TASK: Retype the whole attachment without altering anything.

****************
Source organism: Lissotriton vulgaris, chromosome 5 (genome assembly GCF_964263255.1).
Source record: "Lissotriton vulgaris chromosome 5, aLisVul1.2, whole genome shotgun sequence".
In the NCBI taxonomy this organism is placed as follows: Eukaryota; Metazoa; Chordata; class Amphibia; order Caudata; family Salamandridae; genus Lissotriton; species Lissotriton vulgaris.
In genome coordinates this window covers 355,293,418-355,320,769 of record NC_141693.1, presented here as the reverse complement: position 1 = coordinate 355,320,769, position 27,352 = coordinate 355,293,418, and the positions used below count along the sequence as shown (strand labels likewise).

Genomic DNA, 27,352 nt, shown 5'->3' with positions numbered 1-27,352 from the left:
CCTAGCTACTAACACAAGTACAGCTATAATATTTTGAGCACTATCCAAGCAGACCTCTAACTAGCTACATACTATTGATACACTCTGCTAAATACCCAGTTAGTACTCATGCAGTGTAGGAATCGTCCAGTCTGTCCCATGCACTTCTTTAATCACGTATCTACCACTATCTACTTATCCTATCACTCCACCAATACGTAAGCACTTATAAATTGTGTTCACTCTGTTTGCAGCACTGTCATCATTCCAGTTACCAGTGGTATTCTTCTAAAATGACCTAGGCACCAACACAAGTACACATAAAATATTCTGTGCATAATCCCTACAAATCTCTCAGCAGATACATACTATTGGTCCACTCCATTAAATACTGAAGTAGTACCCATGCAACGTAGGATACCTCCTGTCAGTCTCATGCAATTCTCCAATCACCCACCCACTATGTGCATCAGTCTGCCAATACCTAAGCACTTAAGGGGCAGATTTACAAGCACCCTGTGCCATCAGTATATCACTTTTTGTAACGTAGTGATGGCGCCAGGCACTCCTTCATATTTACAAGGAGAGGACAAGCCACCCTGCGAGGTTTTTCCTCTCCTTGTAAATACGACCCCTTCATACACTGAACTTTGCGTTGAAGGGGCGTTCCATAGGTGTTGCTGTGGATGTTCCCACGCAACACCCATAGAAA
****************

Source organism: Lissotriton vulgaris, chromosome 5 (genome assembly GCF_964263255.1).
Source record: "Lissotriton vulgaris chromosome 5, aLisVul1.2, whole genome shotgun sequence".
In the NCBI taxonomy this organism is placed as follows: Eukaryota; Metazoa; Chordata; class Amphibia; order Caudata; family Salamandridae; genus Lissotriton; species Lissotriton vulgaris.
In genome coordinates this window covers 355,293,418-355,320,769 of record NC_141693.1, presented here as the reverse complement: position 1 = coordinate 355,320,769, position 27,352 = coordinate 355,293,418, and the positions used below count along the sequence as shown (strand labels likewise).

Genomic DNA, 27,352 nt, shown 5'->3' with positions numbered 1-27,352 from the left:
CCTAGCTACTAACACAAGTACAGCTATAATATTTTGAGCACTATCCAAGCAGACCTCTAACTAGCTACATACTATTGATACACTCTGCTAAATACCCAGTTAGTACTCATGCAGTGTAGGAATCGTCCAGTCTGTCCCATGCACTTCTTTAATCACGTATCTACCACTATCTACTTATCCTATCACTCCACCAATACGTAAGCACTTATAAATTGTGTTCACTCTGTTTGCAGCACTGTCATCATTCCAGTTACCAGTGGTATTCTTCTAAAATGACCTAGGCACCAACACAAGTACACATAAAATATTCTGTGCATAATCCCTACAAATCTCTCAGCAGATACATACTATTGGTCCACTCCATTAAATACTGAAGTAGTACCCATGCAACGTAGGATACCTCCTGTCAGTCTCATGCAATTCTCCAATCACCCACCCACTATGTGCATCAGTCTGCCAATACCTAAGCACTTAAGGGGCAGATTTACAAGCACCCTGTGCCATCAGTATATCACTTTTTGTAACGTAGTGATGGCGCCAGGCACTCCTTCATATTTACAAGGAGAGGACAAGCCACCCTGCGAGGTTTTTCCTCTCCTTGTAAATACGACCCCTTCATACACTGAACTTTGCGTTGAAGGGGCGTTCCATAGGTGTTGCTGTGGATGTTCCCACGCAACACCCATAGAAA